What's worse than losing a dilapidated but beloved 113-year-old hotel? Losing the 60-year-old music venue next to it, despite its heritage designation, and amidst a slew of other noteworthy music venues lost leading up to the destruction in 2017.
A small glimmer of hope: the vibrant venue at Spadina and College will purportedly be rebuilt, original sign and all, as part of the 15-storey residential complex that will replace it.
But with new builds come pricier rent, which very well might lead to a different Silver Dollar than the one we knew before. We'll have to wait and see. As for Hotel Waverly, its displaced residents have had to find new permanent lodgings.
It may not really have been the world's largest bookstore, but the loss of this massive literary emporium on Edward Street still hurt big time for Ryerson students and book aficionados.
The demolition of the store's yellow walls and quirky signage was a long time coming, but it didn't make it any better that the 'restaurant row' meant to replace it has now evolved into a 35-storey condo development.
We're in an era of human society where basically every major stadium in Toronto is named after some massive corporation: Sony Centre, the Meridian Arts Centre, Air Canada Centre, the Rogers Centre, the list goes on.
But before the horrible renaming curveball of 2004, the latter was simply called the SkyDome: a title picked from over 150,000 suggestions in a naming competition in 1987. It's a dome, and it opens to the sky—makes perfect sense.
It was a simpler time, a purer time, untarnished by the corporatization of the wholesome cult that is sports fandom. For most of us, "Rogers Centre" still leaves a bad taste in our mouths. It's SkyDome to the end, baby.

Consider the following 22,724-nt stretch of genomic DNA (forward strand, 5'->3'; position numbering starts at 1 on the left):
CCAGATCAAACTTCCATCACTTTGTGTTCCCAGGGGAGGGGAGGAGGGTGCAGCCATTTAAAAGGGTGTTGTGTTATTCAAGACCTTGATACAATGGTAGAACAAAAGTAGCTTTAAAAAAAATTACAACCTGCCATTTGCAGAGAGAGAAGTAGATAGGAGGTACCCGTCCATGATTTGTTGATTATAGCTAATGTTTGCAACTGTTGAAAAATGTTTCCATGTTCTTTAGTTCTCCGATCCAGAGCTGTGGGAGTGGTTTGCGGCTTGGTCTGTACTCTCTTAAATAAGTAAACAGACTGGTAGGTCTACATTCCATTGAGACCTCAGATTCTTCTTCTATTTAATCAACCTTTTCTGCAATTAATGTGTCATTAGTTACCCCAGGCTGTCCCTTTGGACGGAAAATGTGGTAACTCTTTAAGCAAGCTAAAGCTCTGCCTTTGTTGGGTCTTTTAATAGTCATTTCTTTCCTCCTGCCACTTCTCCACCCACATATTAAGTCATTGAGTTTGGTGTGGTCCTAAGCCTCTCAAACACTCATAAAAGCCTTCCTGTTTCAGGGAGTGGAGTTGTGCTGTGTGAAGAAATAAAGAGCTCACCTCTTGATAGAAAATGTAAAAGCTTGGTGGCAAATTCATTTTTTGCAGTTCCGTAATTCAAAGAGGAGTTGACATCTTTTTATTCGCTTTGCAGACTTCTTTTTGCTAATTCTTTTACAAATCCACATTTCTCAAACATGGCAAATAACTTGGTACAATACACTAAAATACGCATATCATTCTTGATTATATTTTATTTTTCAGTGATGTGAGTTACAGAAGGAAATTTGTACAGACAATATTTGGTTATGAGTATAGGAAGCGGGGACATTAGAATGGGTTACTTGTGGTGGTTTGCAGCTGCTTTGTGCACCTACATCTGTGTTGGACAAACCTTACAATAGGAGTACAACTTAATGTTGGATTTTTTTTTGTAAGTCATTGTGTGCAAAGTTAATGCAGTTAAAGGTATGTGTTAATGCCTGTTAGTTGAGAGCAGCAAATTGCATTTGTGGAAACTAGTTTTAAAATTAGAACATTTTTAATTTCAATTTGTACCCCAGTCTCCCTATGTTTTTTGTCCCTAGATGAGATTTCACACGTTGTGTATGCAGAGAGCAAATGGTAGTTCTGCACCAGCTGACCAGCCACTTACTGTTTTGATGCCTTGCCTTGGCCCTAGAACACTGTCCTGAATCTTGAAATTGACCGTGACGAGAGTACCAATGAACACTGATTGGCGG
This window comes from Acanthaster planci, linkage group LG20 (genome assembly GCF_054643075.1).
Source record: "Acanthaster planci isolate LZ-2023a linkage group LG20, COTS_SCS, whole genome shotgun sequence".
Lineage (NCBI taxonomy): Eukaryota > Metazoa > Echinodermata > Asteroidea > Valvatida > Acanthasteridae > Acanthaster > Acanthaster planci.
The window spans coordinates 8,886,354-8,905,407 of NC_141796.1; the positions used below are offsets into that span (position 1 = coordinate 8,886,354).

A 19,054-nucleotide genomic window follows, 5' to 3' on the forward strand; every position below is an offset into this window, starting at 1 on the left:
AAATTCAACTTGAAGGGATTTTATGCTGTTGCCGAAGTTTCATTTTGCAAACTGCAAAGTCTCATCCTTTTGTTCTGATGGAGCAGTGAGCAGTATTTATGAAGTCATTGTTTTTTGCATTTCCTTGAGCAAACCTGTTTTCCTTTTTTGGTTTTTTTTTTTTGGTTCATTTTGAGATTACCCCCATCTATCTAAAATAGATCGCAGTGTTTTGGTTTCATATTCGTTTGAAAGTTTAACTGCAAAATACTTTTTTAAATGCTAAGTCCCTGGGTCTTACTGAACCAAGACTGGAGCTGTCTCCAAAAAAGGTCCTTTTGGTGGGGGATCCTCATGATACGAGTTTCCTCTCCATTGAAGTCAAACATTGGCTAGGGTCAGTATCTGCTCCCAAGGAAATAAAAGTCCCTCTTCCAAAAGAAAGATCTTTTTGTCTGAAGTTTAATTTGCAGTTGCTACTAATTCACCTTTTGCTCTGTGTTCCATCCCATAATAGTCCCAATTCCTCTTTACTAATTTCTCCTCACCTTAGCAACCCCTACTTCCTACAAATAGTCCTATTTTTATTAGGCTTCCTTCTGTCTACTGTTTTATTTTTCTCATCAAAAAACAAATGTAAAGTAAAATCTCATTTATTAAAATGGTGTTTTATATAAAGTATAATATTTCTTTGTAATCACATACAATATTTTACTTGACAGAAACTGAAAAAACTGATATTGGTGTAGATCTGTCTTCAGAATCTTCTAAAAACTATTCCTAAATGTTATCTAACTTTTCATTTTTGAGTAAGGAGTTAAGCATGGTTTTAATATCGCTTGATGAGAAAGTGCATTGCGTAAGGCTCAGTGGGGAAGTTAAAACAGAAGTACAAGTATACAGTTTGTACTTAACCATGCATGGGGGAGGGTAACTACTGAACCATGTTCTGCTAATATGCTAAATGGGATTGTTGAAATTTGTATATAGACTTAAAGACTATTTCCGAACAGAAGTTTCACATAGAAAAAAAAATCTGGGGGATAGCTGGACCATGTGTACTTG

Easily one of the most shameful renovations of the decade (second only to, maybe, the ROM's Crystal, which made the list of world's ugliest buildings in 2009) was this ghastly makeover of Chinatown's Hsin Kuang Centre.
Some may not recognize Hsin Kuang by name, but they might remember what used to be the bright yellow building with traditional Chinese gable roofs and foo dogs guarding the door. It was also home to a number of notable Chinese businesses, and before that, the Jewish Lyceum where the anarchist Emma Goldman was laid to rest.
One of the foo dogs went missing during renovations (they're both gone now), and the building has since become a bland, unoccupied office building, mostly used as a meeting place for people roughing it out. A sad end for a storied space.
Anchoring the southwestern corner of Yonge and Bloor for 114 years was the menswear retailer Stollerys—that is, until it was hastily destroyed by Mizrahi Development in 2015.
In a blink of an eye, the Art Deco building with its stone carvings, arched windows, and green store awnings was gone, torn down by wrecking crews on a weekend before a heritage designation could even be considered.
The entire site has since been excavated to make room for what will become the extravagant 86-storey luxury condo, The One. But the entire ordeal sparked a pretty important conversation about developers' rights which, I hope, will continue in the 2020s.